The Crier in Emptiness was the third of 11 TOS stories produced by Peter Pan Records. It was initially released in 1975 as an audio production along with two other stories. It was subsequently packaged by itself accompanied by a 20-page comic book. This was the third of seven stories set during Captain James T. Kirk’s first five-year mission aboard the USS Enterprise and the second of six with an associated comic book.
In this story, the crew were visited by a non-corporeal entity composed of pure sound.
- Ad for TOS record #1
- The crew of the Enterprise in a trio of exciting adventures on a long-playing 33 1/3 RPM disc! You’ll be on the edge of your seat for the “Passage to Moauv,” weep for “The Crier in Emptiness,” and drink in “In Vino Veritas”! High-quality recordings, with no “warp factor”!
- Captain's log, stardate 5444.9: The Enterprise is on a charting run through the partially explored Moran sector. Since this region seems relatively devoid of suns and planets, we expect to be finished here in a few days. Kirk out.
- Captain's log, supplementary: The mysterious music has been with us for three days now and gives indications of increasing rather than abating. Every effort to locate some source for the sounds has proven futile. We are no closer to an explanation than we were days ago.
- Connors • James T. Kirk • Leonard McCoy • sound entity • Spock • Hikaru Sulu • Nyota Uhura
- Referenced only
- Christine Chapel
Starships and vehiclesEdit
Races and culturesEdit
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- bone • bridge • concerto • Elisiar • keyboard • music • sign language • sleep • sound • violin • xylophone
In Vino Veritas
|Peter Pan Records||Next story:|
The Time Stealer
In Vino Veritas
Alan Dean Foster
To Starve a Fleaver
- The Crier in Emptiness was first released in 1975 on Peter Pan TOS record #1 of 23, a 33-rpm LP, along with Passage to Moauv and In Vino Veritas.
- It was repackaged in 1975 as a solo story on 45-rpm record #6 accompanied by a 20-page comic book printed on thicker, whiter paper than was normal for comics at that time.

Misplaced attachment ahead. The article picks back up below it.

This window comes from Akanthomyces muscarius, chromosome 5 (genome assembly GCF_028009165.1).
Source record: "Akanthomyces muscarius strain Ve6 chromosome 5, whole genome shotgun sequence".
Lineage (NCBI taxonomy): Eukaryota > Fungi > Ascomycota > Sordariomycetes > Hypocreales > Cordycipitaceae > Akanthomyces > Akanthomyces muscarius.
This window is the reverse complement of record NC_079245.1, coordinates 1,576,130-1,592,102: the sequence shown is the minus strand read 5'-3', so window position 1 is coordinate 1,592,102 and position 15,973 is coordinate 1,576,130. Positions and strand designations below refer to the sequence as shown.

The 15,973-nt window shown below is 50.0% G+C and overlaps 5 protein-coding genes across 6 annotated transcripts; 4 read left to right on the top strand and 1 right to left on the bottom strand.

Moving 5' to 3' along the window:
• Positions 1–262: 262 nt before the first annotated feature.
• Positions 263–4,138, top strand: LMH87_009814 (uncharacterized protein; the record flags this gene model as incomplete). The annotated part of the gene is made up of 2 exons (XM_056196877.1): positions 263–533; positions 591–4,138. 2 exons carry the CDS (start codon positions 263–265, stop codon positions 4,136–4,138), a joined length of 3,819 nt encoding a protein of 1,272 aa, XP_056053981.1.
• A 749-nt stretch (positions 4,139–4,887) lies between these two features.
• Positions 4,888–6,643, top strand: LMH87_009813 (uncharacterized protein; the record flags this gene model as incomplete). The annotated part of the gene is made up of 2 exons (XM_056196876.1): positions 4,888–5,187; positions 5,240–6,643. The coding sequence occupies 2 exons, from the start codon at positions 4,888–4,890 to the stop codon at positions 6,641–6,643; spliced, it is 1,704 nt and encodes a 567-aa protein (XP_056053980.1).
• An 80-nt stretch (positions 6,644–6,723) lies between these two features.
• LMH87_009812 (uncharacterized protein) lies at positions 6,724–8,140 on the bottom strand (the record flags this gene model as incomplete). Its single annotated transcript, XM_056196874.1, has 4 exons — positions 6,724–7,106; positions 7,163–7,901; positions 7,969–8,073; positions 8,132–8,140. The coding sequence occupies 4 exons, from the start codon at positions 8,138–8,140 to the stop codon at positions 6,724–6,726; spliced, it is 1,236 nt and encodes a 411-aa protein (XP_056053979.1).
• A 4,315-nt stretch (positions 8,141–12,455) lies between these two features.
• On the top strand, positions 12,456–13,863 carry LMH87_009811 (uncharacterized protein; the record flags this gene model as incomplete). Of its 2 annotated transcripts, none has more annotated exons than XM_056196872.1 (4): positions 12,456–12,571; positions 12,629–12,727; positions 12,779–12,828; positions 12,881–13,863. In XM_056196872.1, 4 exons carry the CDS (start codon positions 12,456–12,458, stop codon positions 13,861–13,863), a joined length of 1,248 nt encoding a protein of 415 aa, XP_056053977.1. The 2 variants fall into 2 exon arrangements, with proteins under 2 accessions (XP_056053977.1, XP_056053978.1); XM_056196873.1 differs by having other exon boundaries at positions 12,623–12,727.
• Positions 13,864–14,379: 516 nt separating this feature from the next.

- Subsequent record re-releases in 1979 had cover imagery from TOS movie: The Motion Picture. The audio appeared on records #11 and 22 and the audio/comic on records #12 and #13.
- The audio/comic was also released on audio cassette together with Passage to Moauv in 1979.
- McCoy rotated personnel in shifts aboard a shuttlecraft so that they would be able get sleep without interruption from the sound creature. Only one shuttle was used for this purpose.
- The stardate suggested that this story took place shortly after the previous audio production, In Vino Veritas.
- The Elisiar was mentioned several times in ST novel: A Singular Destiny. Joran Dax saw it played in a concert. During the Dominion War, the A.C. Walden Medicine Show musical troupe performed with the Elisiar on Romii. In 2381, they considered having A'l'e'r'w'w'o'k play the Elisiar on Troyius. In 2381, Ezri Dax heard a jam session on the Aventine which featured Spon on the Elisiar. Dax considered the instrument’s sound to be haunting.
- When Kirk remarked about the sound creature possibly being lonely, Uhura quietly commented, “I heard a voice crying in the wilderness.” She was referring to a statement made by John the Baptist in the Book of Isaiah in the Bible.
- The inside cover artwork was the same as with the single release for Passage to Moauv, with line-art illustrations of characters from the Planet of the Apes movie series seen by Roberta Lincoln. The USS Enterprise traveled through a spatial anomaly into Apes continuity in the TOS comic: "The Primate Directive". The artwork also included Dracula, who briefly appeared in TOS comic: "The Haunting of Thallus!".
- Although the captain’s log said the Enterprise was in an empty region of the Moran sector, the accompanying artwork depicted the Enterprise in a star system close to a star with at least four planets and a moon.
- Conners cited a lack of “radisars” in the Moran sector. Radisars were not a currently-known astronomical phenomena.
- Nyota Uhura was drawn like Nichelle Nichols on the cover, but not in the interior. Hikaru Sulu was drawn as an African-American.